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Doctors Are Slow To Adopt Changes In Breast Cancer Treatment

New evidence on the effectiveness of medical treatments can take a long time to influence medical practice.
Damian Dovarganes
New evidence on the effectiveness of medical treatments can take a long time to influence medical practice.

Cancer doctors want the best, most effective treatment for their patients. But it turns out many aren't paying attention to evidence that older women with early stage breast cancer may be enduring the pain, fatigue and cost of radiation treatment although it doesn't increase life expectancy.

Researchers from Duke University Medical Center analyzed the impact of alarge randomized trial published in 2004 that compared treatment options for women over the age of 70 with early-stage breast cancer. That study compared cancer recurrence and survival rates among women who had surgery, chemotherapy and radiation to that of women who had surgery and chemotherapy only.

While there was a slight decrease in recurrence of cancer in the group who had radiation, there was no difference in survival, thus raising the question of whether radiation treatment for this group of patients is worthwhile.

According to Dr. Rachel Blitzblau, a radiation oncologist at Duke University Medical Center and lead author of the study, which was published Monday in the journal Cancer, "we should consider omitting radiation for these women, because the small observed benefits might not be worth the side effects and costs."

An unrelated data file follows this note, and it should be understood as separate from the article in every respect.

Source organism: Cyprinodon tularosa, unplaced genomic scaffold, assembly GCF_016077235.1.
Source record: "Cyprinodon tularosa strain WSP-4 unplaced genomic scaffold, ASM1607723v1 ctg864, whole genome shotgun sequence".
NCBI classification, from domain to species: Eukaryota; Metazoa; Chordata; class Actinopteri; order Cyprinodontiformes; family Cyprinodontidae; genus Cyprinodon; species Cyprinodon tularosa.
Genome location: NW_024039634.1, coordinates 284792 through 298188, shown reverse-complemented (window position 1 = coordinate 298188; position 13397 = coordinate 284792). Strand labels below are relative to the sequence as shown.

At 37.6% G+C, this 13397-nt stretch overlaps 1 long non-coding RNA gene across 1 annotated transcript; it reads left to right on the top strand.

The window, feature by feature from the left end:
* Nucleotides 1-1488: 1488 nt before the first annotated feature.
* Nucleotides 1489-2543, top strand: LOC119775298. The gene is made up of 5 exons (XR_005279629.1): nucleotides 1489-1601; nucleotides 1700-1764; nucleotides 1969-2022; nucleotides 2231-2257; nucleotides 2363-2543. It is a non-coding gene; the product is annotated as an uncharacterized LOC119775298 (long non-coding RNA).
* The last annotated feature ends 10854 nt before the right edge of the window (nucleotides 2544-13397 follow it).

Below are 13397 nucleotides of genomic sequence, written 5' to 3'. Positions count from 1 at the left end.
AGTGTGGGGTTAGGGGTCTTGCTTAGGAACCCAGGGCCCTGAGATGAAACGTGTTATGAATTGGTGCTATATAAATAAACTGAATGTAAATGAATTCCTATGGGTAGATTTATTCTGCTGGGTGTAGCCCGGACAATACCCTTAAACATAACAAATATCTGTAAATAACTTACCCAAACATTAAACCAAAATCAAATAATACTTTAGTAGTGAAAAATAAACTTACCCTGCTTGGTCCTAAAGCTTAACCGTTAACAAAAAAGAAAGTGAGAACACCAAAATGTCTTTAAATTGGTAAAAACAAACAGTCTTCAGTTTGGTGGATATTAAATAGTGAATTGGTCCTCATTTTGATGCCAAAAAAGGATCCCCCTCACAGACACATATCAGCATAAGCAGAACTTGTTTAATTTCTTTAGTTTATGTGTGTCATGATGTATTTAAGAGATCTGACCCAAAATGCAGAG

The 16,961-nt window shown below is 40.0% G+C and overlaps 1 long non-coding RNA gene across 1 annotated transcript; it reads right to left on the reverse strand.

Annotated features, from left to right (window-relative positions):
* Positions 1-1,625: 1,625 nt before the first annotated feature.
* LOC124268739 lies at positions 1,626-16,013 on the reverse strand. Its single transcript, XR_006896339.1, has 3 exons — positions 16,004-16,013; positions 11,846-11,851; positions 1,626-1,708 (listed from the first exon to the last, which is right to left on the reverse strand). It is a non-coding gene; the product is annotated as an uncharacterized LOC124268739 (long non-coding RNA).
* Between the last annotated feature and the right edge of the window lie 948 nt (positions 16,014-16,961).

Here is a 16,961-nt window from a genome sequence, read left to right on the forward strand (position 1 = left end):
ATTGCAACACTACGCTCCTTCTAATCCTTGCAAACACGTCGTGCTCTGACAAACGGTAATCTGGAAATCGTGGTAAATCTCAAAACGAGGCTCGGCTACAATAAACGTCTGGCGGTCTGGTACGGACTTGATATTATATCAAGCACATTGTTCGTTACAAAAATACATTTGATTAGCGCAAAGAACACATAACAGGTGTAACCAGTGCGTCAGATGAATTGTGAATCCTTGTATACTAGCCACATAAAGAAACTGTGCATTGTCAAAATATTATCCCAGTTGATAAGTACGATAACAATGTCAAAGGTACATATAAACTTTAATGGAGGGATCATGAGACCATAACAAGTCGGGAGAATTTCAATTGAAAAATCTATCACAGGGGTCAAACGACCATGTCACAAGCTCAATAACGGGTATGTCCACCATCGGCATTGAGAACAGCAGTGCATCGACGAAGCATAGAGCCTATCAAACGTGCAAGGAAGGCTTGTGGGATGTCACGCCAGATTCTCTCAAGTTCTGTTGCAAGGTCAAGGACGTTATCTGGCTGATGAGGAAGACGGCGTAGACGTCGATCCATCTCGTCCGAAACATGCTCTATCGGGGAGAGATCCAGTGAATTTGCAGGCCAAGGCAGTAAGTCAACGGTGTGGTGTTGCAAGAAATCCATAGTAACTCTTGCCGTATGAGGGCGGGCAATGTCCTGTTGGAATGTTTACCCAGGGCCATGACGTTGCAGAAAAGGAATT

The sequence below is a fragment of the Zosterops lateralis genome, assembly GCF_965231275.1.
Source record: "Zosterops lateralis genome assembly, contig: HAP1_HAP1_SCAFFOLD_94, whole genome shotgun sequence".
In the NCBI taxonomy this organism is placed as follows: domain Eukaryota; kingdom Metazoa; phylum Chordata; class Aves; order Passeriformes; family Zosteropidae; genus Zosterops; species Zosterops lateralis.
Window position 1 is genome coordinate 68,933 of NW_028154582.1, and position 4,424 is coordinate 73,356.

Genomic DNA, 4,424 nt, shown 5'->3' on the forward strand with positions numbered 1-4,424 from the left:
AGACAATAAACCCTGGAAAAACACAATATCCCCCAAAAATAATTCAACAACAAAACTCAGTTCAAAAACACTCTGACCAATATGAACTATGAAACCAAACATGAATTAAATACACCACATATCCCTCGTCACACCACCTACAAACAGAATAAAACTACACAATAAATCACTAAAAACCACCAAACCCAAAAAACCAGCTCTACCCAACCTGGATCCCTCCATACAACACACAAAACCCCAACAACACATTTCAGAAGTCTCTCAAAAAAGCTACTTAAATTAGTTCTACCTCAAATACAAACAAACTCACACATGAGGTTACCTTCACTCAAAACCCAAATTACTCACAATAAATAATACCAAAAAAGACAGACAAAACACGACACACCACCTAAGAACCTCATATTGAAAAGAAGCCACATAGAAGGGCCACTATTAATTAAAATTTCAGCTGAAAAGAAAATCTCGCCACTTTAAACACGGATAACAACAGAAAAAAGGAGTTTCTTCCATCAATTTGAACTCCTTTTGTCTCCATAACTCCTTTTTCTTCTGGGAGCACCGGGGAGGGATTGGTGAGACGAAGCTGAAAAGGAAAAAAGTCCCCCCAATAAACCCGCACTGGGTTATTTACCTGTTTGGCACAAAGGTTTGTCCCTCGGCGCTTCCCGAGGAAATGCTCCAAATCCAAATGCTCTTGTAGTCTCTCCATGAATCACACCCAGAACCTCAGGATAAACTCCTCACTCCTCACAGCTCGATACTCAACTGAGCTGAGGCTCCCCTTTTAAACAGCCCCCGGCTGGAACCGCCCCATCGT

Short-term side effects of radiation include skin blistering and fatigue. Long-term effects can include nerve damage and lymphedema, or swelling of the hand and arm.

Blitzblau and colleagues looked at practice patterns among cancer doctors, comparing the number of women who received radiation therapy prior to the 2004 findings and after. There was little difference, just a 7 percent drop in the number of women receiving radiation.

About 69 percent of patients treated between 2000 and 2004 got some form of radiation, compared with 62 percent 2005 and 2009.

"The publication of the trial had only a very small impact on practice patterns," she says, "our findings demonstrate the potential difficulty of incorporating clinical trial data that involves omitting a treatment that has been considered the standard of care." The study was published Monday in the journal Cancer,

It may be that doctors are simply uncomfortable suggesting that patients forego treatment even when high quality studies show little advantage, Blitzblau says, adding that it's important to improve "evidence-based medical practice in all medical specialties."

Copyright 2021 NPR. To see more, visit https://www.npr.org.

Award-winning journalist Patti Neighmond is NPR's health policy correspondent. Her reports air regularly on NPR newsmagazines All Things Considered, Morning Edition, and Weekend Edition.
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